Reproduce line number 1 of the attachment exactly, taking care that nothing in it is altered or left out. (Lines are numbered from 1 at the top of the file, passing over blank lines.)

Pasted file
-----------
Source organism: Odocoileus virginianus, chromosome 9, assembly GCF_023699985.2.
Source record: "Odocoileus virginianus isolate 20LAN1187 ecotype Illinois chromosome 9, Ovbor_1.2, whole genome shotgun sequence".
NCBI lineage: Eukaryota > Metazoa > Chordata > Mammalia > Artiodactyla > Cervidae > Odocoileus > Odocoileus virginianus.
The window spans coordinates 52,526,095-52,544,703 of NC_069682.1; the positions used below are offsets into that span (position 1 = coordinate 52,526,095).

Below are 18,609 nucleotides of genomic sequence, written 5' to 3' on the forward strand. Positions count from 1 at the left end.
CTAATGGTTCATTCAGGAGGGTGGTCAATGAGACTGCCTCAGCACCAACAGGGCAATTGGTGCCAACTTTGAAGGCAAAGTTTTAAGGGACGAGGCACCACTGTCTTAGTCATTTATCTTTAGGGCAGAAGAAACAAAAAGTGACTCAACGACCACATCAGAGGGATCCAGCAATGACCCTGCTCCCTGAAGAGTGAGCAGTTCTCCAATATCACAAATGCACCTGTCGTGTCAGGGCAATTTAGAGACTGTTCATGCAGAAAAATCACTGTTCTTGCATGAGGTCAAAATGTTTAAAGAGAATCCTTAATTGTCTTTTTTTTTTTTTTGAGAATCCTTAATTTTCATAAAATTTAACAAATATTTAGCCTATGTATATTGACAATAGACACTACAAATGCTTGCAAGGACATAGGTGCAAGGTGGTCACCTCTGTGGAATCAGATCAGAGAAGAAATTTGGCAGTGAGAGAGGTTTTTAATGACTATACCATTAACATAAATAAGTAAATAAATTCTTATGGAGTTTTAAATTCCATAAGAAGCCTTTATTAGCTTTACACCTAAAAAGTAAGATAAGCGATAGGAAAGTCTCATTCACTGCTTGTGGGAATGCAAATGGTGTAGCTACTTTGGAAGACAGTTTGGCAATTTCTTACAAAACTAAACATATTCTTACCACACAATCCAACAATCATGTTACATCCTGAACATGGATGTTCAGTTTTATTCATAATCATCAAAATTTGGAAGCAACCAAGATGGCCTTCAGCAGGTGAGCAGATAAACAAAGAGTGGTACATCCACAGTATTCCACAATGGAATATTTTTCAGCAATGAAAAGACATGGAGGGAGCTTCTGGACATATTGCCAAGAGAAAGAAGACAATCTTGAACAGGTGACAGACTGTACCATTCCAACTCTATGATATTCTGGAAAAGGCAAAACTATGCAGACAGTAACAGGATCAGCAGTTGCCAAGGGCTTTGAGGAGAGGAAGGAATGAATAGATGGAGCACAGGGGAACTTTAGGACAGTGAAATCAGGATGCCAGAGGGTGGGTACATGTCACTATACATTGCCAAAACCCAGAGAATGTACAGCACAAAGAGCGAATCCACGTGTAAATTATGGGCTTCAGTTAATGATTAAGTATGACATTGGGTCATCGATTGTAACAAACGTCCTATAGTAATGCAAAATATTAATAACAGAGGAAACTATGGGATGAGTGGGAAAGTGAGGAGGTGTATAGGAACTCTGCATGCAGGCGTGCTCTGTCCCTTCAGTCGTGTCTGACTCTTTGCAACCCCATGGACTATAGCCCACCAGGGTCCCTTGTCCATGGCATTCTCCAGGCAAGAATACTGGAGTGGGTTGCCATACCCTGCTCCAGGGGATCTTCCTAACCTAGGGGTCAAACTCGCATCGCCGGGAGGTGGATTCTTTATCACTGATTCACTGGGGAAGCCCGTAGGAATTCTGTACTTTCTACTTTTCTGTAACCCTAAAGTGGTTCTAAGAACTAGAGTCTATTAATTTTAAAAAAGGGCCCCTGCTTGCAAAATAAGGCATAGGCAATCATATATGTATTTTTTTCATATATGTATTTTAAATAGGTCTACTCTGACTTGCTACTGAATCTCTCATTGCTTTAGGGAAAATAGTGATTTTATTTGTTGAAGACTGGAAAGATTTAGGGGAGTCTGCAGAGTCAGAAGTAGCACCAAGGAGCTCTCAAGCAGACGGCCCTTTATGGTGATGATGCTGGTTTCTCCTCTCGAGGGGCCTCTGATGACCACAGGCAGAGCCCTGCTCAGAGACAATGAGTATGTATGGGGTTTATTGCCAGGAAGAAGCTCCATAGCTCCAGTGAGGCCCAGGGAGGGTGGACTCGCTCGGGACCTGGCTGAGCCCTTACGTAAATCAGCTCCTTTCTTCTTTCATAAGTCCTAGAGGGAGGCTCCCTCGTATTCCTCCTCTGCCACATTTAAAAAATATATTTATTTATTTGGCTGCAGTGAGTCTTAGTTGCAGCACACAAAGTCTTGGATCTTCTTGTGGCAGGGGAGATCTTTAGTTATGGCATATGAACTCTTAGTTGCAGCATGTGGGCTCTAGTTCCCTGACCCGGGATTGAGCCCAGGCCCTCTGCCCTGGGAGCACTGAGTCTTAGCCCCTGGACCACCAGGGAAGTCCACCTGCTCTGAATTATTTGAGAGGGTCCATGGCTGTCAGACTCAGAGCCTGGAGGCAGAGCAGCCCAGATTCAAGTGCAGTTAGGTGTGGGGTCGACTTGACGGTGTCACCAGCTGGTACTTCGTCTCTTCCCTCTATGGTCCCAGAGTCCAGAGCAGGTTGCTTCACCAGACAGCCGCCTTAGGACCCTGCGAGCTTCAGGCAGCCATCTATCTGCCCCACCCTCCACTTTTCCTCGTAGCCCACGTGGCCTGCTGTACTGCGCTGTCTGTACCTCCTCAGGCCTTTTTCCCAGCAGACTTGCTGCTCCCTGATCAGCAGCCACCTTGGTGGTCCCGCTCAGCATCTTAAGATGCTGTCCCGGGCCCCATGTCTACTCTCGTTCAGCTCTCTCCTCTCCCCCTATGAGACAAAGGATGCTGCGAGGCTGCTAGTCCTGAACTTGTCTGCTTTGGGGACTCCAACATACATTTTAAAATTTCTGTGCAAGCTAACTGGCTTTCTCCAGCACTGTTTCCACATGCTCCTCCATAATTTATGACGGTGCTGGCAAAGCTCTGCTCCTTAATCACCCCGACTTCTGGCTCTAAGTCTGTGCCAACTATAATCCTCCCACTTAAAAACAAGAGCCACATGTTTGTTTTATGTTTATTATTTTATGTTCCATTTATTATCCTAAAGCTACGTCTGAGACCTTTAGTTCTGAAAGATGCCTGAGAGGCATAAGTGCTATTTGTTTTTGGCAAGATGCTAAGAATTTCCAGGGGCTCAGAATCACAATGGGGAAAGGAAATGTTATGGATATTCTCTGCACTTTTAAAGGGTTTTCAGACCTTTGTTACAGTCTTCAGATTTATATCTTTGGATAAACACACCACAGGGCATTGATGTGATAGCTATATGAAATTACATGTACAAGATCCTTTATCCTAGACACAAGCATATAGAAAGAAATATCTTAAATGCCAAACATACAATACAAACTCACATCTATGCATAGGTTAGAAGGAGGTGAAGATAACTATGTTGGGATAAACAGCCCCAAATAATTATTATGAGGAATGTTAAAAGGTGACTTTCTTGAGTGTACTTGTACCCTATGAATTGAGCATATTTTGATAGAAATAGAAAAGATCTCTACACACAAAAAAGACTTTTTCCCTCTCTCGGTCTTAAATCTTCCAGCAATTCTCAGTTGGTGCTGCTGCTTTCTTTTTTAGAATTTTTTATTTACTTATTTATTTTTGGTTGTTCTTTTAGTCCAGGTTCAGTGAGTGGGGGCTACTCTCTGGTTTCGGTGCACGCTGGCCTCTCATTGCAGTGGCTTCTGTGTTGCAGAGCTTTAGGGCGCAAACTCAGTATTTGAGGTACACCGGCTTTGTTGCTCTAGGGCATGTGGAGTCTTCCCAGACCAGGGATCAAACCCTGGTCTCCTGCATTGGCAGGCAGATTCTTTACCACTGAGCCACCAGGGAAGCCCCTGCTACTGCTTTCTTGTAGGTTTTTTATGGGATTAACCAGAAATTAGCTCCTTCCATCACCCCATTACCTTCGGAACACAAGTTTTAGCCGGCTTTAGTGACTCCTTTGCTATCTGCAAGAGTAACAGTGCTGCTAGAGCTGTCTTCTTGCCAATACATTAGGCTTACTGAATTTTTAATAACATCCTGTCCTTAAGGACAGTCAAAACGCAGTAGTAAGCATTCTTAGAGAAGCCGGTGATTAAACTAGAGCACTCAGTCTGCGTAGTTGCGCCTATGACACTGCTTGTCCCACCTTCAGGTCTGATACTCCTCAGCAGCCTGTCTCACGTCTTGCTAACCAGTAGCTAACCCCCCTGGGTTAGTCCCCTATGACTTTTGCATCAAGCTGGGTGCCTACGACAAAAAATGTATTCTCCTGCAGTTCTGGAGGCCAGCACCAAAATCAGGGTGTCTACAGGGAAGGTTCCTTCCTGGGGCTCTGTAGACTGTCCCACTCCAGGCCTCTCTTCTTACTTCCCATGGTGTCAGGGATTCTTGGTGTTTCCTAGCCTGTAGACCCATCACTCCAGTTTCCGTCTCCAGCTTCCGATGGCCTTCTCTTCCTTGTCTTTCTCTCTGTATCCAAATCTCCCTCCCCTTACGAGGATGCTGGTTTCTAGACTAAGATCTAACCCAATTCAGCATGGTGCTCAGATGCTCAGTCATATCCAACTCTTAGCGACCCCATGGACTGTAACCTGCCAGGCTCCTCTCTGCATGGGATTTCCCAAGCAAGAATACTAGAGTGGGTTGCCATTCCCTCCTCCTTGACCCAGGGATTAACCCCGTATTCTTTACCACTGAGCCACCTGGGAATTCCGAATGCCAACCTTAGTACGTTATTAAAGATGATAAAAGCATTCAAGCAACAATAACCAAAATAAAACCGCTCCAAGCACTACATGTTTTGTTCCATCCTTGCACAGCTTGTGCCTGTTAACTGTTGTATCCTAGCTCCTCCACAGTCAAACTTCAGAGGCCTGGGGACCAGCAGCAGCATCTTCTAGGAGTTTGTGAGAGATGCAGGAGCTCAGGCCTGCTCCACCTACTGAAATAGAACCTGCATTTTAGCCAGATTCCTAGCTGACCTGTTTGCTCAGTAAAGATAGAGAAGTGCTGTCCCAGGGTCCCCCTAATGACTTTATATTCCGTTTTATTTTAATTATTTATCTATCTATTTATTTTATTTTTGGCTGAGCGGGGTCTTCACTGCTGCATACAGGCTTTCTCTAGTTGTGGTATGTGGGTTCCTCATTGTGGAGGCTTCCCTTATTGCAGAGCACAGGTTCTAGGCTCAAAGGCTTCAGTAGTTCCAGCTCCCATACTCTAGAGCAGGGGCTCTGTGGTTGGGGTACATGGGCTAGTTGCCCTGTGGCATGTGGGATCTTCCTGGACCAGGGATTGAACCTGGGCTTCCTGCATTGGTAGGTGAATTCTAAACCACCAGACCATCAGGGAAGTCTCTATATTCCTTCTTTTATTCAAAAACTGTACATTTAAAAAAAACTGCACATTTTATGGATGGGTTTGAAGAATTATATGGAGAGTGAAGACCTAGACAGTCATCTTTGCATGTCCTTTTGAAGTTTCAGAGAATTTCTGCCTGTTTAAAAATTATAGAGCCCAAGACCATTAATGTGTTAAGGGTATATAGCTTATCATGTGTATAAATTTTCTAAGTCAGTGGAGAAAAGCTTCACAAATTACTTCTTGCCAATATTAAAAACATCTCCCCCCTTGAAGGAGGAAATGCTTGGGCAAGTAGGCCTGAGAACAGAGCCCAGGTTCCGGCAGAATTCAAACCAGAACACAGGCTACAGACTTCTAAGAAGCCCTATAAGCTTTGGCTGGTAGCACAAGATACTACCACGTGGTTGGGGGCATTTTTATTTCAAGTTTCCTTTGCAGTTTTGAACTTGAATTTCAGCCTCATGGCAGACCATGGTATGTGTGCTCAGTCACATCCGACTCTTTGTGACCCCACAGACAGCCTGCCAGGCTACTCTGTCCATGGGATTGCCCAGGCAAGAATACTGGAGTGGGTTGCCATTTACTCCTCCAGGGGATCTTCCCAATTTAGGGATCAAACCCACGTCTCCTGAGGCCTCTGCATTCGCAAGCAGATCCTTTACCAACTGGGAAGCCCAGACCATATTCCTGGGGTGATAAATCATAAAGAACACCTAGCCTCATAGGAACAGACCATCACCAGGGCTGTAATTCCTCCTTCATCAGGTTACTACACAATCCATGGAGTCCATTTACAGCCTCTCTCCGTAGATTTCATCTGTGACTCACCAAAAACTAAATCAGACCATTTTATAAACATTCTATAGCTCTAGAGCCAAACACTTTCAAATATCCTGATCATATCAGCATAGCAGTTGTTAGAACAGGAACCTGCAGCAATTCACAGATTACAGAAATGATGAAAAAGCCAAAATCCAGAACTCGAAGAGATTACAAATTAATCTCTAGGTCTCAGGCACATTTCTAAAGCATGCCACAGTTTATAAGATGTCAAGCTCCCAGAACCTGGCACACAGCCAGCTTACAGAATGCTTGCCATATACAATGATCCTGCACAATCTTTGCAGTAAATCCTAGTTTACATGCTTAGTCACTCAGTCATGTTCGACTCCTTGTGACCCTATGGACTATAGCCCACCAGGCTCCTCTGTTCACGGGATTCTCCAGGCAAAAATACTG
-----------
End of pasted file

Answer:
Source organism: Odocoileus virginianus, chromosome 9, assembly GCF_023699985.2.